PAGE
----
The Swedish Question
Though Hitler found himself dragged into Mussolini’s amateurish Grecian debacle in 1943, he refused to be side-tracked from his planning for another campaign: the conquest of Sweden. Tired of the foolishness of “continued neutrality,” and without fear of any other power interfering, Hitler finally decided it was time to draw Sweden into the Greater German Reich.
As a means of flexing his muscles, Hitler had Liechtenstein invaded and annexed in March in a campaign that lasted less than three days. Prince Franz Joseph II was publicly executed by beheading as an example after his refusal to cede his lands to the Reich. It was a powerful message for Switzerland and Sweden: neutrality meant nothing and resistance was futile.
Though Hitler had intended to attack Switzerland first, those in his inner circle were able to push him away from the idea due to the economic difficulties that would surely follow. Sweden, and its precious iron deposits, became the primary target for annexation.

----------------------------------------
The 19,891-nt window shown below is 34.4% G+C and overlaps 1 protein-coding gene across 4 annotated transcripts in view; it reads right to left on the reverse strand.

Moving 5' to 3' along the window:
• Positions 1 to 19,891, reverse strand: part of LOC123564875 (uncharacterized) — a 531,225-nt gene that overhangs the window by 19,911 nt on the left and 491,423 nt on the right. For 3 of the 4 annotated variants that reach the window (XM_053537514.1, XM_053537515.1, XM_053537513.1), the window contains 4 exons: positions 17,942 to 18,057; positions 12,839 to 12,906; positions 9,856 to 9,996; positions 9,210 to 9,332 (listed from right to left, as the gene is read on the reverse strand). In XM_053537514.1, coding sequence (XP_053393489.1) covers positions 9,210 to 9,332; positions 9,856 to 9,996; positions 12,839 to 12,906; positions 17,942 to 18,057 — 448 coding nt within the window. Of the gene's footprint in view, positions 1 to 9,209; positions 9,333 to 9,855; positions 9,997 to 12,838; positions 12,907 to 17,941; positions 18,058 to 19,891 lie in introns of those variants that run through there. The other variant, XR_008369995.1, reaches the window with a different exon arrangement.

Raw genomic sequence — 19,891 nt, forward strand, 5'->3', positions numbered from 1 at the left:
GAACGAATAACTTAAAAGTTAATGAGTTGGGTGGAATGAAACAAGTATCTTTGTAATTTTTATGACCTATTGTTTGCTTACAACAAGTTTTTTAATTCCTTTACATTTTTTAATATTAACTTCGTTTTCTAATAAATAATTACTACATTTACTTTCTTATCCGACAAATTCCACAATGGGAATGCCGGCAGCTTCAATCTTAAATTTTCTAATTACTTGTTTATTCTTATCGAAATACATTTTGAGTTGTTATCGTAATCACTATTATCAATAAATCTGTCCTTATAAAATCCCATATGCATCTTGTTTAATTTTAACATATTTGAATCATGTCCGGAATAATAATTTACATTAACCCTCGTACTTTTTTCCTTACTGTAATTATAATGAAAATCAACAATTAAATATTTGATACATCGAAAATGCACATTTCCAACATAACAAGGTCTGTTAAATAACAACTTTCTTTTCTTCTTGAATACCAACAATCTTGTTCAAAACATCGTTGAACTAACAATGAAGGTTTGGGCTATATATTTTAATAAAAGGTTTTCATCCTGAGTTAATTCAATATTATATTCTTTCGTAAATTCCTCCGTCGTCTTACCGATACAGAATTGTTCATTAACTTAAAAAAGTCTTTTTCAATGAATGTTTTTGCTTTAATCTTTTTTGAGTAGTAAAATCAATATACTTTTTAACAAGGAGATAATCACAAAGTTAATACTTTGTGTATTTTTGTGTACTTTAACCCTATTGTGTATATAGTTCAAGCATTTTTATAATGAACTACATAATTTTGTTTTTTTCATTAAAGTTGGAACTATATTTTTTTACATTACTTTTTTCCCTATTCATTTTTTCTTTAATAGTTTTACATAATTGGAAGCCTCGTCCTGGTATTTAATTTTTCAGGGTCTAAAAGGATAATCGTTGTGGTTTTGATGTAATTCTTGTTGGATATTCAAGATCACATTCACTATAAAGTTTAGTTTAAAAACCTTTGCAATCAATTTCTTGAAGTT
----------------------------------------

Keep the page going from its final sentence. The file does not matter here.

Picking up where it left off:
Hitler sent an ultimatum on his very birthday, April 20, 1943, demanding the right to station soldiers throughout Sweden; the beginning of a series of phases that would see Sweden relegated to a gau. Sweden declined.
Angry at such impertinence, Hitler ordered the conquest of Sweden initiated. The campaign, dubbed Beowulf, called for invasion forces to drive out of Norway and Finland, while amphibious forces would sail from Denmark coupled with parachute forces. It was believed that the cities Gothenburg, Malmo and Vasteras would fall within a day, Stockholm in three.
Though Sweden had broken Germany’s codes and was able to decipher the entire battle plan granting it the ability to prepare accordingly, the Swedish High Command realized it was impossible to defend itself from all sides. At best, Sweden could hold out two weeks. Even then, hope of defeating the invasion was folly.
Rather than watch his people be slaughtered needlessly, Gustaf V met with the Prime Minister and the two agreed to acquiesce to the German demands.